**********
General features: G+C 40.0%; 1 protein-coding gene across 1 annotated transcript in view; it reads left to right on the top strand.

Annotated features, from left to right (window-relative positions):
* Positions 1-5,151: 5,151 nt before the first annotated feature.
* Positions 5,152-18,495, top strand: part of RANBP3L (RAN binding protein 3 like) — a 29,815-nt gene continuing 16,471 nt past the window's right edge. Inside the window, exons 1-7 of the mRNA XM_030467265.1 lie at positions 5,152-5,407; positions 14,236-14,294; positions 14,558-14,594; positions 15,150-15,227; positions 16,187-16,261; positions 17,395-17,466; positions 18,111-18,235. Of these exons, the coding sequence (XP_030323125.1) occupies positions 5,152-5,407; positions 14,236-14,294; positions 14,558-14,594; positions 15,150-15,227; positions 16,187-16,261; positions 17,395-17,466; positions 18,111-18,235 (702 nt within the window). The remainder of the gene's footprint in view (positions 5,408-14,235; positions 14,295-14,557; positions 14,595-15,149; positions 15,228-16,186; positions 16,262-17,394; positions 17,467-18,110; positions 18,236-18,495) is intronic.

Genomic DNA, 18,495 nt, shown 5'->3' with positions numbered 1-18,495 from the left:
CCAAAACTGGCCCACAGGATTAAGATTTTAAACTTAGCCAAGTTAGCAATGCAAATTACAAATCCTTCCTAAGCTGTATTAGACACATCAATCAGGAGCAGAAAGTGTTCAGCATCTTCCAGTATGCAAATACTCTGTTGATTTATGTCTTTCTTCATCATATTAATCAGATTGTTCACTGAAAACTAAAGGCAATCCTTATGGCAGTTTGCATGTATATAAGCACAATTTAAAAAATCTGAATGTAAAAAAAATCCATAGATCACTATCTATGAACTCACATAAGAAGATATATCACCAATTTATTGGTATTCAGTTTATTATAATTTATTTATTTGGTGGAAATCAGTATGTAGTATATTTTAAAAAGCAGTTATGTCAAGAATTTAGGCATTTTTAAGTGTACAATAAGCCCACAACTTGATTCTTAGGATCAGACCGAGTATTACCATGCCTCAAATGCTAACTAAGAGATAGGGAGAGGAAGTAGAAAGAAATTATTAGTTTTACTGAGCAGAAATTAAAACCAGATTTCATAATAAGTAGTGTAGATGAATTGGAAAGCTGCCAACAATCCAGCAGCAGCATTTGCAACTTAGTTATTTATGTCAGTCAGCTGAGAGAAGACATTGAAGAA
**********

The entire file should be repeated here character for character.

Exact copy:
General features: G+C 40.0%; 1 protein-coding gene across 1 annotated transcript in view; it reads left to right on the top strand.

Annotated features, from left to right (window-relative positions):
* Positions 1-5,151: 5,151 nt before the first annotated feature.
* Positions 5,152-18,495, top strand: part of RANBP3L (RAN binding protein 3 like) — a 29,815-nt gene continuing 16,471 nt past the window's right edge. Inside the window, exons 1-7 of the mRNA XM_030467265.1 lie at positions 5,152-5,407; positions 14,236-14,294; positions 14,558-14,594; positions 15,150-15,227; positions 16,187-16,261; positions 17,395-17,466; positions 18,111-18,235. Of these exons, the coding sequence (XP_030323125.1) occupies positions 5,152-5,407; positions 14,236-14,294; positions 14,558-14,594; positions 15,150-15,227; positions 16,187-16,261; positions 17,395-17,466; positions 18,111-18,235 (702 nt within the window). The remainder of the gene's footprint in view (positions 5,408-14,235; positions 14,295-14,557; positions 14,595-15,149; positions 15,228-16,186; positions 16,262-17,394; positions 17,467-18,110; positions 18,236-18,495) is intronic.

Genomic DNA, 18,495 nt, shown 5'->3' with positions numbered 1-18,495 from the left:
CCAAAACTGGCCCACAGGATTAAGATTTTAAACTTAGCCAAGTTAGCAATGCAAATTACAAATCCTTCCTAAGCTGTATTAGACACATCAATCAGGAGCAGAAAGTGTTCAGCATCTTCCAGTATGCAAATACTCTGTTGATTTATGTCTTTCTTCATCATATTAATCAGATTGTTCACTGAAAACTAAAGGCAATCCTTATGGCAGTTTGCATGTATATAAGCACAATTTAAAAAATCTGAATGTAAAAAAAATCCATAGATCACTATCTATGAACTCACATAAGAAGATATATCACCAATTTATTGGTATTCAGTTTATTATAATTTATTTATTTGGTGGAAATCAGTATGTAGTATATTTTAAAAAGCAGTTATGTCAAGAATTTAGGCATTTTTAAGTGTACAATAAGCCCACAACTTGATTCTTAGGATCAGACCGAGTATTACCATGCCTCAAATGCTAACTAAGAGATAGGGAGAGGAAGTAGAAAGAAATTATTAGTTTTACTGAGCAGAAATTAAAACCAGATTTCATAATAAGTAGTGTAGATGAATTGGAAAGCTGCCAACAATCCAGCAGCAGCATTTGCAACTTAGTTATTTATGTCAGTCAGCTGAGAGAAGACATTGAAGAA